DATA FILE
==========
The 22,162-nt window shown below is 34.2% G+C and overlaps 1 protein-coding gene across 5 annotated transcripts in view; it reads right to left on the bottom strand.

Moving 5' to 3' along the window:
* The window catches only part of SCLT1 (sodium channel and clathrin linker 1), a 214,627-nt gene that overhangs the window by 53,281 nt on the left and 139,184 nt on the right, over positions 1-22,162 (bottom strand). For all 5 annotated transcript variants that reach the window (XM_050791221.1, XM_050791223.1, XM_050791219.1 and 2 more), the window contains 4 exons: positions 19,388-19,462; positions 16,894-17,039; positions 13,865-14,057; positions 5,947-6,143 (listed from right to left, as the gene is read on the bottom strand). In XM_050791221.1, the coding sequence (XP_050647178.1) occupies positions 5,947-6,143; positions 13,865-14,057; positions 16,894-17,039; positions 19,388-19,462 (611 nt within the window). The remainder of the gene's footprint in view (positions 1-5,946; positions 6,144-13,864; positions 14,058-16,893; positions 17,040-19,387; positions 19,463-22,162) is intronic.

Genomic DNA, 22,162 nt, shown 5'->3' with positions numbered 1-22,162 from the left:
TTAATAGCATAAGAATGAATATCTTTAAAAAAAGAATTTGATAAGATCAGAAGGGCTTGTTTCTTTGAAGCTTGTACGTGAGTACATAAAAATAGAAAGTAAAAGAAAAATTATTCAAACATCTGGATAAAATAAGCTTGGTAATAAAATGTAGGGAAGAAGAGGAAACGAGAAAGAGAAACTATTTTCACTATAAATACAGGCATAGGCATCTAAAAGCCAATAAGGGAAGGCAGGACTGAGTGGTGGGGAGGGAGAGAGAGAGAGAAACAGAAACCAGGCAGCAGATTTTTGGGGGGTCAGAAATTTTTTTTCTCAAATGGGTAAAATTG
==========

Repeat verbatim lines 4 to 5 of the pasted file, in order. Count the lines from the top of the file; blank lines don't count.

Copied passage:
Genomic DNA, 22,162 nt, shown 5'->3' with positions numbered 1-22,162 from the left:
TTAATAGCATAAGAATGAATATCTTTAAAAAAAGAATTTGATAAGATCAGAAGGGCTTGTTTCTTTGAAGCTTGTACGTGAGTACATAAAAATAGAAAGTAAAAGAAAAATTATTCAAACATCTGGATAAAATAAGCTTGGTAATAAAATGTAGGGAAGAAGAGGAAACGAGAAAGAGAAACTATTTTCACTATAAATACAGGCATAGGCATCTAAAAGCCAATAAGGGAAGGCAGGACTGAGTGGTGGGGAGGGAGAGAGAGAGAGAAACAGAAACCAGGCAGCAGATTTTTGGGGGGTCAGAAATTTTTTTTCTCAAATGGGTAAAATTG